Dual-sport athletes adapt to COVID changes

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JJ Anderson

Addison Klindt, member of women’s soccer and track and field.

Riley Omonaka, Staff Writer

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Some things never change at Linfield in the fall. The way the leaves turn red. The bustle of Starbucks as students and faculty get their morning coffees. Student-athletes scurrying to practice from dawn til’ dusk. 

However, this year has presented numerous obstacles to student-athletes. COVID-19 has challenged the athletic department in many ways and, unlike in previous years, this fall is not characterized by spirited athletic competitions. 

The Catdome and other athletic facilities have been eerily quiet all semester. Out of caution, the Northwest Conference tentatively pushed fall sports schedules into the winter and spring. Sports like football, baseball, basketball, and soccer are likely to overlap in their delayed spring competitive seasons. 

“It’s discouraging that I might have to choose between football and baseball,” said dual-sport athlete Tanner Earhart. One of the major reasons he came to Linfield was the opportunity to play on both baseball and football. “It’s unfortunate because I love them both,” Earhart said.

The conditions of this fall season haven’t been optimal, but Earhart’s passion for both sports inspires him to continue pushing through. This semester alone, Earhart has overcome injuries, smoke from nearby wildfires, and COVID restrictions to be on the field with his teammates. These circumstances “have taken away valuable time, but it is what it is. We have to keep moving forward,” Earhart said. 

Overall, Earhart said managing both sports in the preseason hasn’t been that difficult. “It’s almost easier this year, because we don’t have as many in-person classes,” Earhart said. Even though it took him a while to get figure out a schedule that worked, he’s had a lot of support from his coaches and roommates. “Our baseball and football coaches have a lot of transparency, so my roommates and I are able to communicate with them what’s going on,” he said.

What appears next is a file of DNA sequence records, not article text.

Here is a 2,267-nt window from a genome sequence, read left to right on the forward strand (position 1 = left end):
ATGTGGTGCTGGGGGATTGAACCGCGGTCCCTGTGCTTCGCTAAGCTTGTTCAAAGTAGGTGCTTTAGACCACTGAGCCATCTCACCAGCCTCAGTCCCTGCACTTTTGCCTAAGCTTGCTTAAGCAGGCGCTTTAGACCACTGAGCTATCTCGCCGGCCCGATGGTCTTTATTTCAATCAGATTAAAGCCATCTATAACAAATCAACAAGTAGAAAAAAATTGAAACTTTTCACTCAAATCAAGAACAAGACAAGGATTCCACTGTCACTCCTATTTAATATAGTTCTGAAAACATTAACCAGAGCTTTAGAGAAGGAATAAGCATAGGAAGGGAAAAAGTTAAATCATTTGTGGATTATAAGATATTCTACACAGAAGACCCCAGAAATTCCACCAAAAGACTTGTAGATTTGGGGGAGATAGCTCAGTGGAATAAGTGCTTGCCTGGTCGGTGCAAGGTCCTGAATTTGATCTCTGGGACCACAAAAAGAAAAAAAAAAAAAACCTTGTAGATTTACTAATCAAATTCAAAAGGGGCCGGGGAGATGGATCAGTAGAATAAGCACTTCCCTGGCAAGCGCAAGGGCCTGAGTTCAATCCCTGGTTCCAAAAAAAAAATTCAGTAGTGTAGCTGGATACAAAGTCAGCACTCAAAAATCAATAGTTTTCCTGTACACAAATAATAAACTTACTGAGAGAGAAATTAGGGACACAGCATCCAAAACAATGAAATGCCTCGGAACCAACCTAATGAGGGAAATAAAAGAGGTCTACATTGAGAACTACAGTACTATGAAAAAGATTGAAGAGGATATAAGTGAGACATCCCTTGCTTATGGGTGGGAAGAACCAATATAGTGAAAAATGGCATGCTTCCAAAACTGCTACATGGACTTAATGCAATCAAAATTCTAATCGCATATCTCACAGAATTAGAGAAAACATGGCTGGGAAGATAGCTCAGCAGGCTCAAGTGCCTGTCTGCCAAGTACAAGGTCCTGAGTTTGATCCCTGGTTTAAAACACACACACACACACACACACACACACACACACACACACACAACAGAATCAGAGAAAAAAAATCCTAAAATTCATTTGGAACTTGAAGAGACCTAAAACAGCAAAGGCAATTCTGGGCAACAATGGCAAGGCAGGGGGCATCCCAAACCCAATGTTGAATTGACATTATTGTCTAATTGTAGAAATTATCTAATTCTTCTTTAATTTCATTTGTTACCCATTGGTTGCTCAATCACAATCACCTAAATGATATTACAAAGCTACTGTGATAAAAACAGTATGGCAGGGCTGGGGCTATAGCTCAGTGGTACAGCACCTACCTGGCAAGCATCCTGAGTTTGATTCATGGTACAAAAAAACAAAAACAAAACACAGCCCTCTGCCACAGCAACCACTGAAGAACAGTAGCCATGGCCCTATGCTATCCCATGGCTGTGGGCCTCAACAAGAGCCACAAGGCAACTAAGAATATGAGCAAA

Addison Klindt, a member of women’s soccer and track and field, loves being a part of a team atmosphere. “There’s a lot going on, but I love being able to see both of my teams,” said Klindt.

Klindt is currently practicing six times a week between both sports. “It’s nice to be able to go to track and soccer and see my team, but it’s tiring for sure,” she said. However, she says she’s the “type of person that loves to go, go, go.” 

“It is super tiring, but at the end of the day I feel better about myself,” Klindt said. She believes being a part of both teams helps enhance her Linfield experience and gets her through all of the uncertainty surrounding COVID.

Addie shows her versatility-sporting her track spikes and soccer uniform. (JJ Anderson )

Klindt fears having to pick one team to compete with this spring. But, she remains optimistic because she still has a few years of eligibility left. “If I have to choose this spring, I’ll definitely go back to doing both once their seasons return to their regular schedule,” Klindt said.

Ultimately, Klindt’s major concern is injury from overexertion. “I have to manage my body or I could end up missing both sports. That would really suck,” she said. Klindt is grateful for the flexibility her coaches have regarding her schedule, saying, “I’m lucky to have coaches that have faith in me and communicate with me.”

Braden Thorn is choosing to remain optimistic. He is currently balancing baseball, basketball, and a rigorous academic load. Despite the potential stress of having two sports in-season at the same time, Thorn views it as a challenge and an opportunity.

Thorn says being around the team has helped relieve his worries. “I have worried about my seasons, but now I’m actually excited,” he said. The hardest part of COVID was being away from the court and the field, so coming back to practice has almost been “nostalgic” for him.

Injuries are the last thing on Thorns mind. He’s confident in his ability to manage his own body, saying, “I take care of my body really well. I eat good food and make sure I sleep.”

However, managing his mental health has been the most difficult part of this season. “I talk it out and vent to my teammates when things get hard,” Thorn said. 

Even though this season is unusual and exhausting, Thorn is glad to be on campus with both his teams. For him, being able to put on a jersey and pitch to his teammates makes all the stress and uncertainty worth it.

“Not many people can say they have played in two college games for two different sports in one day,” Thorn said. “After this year I can, and I think that’s really cool.”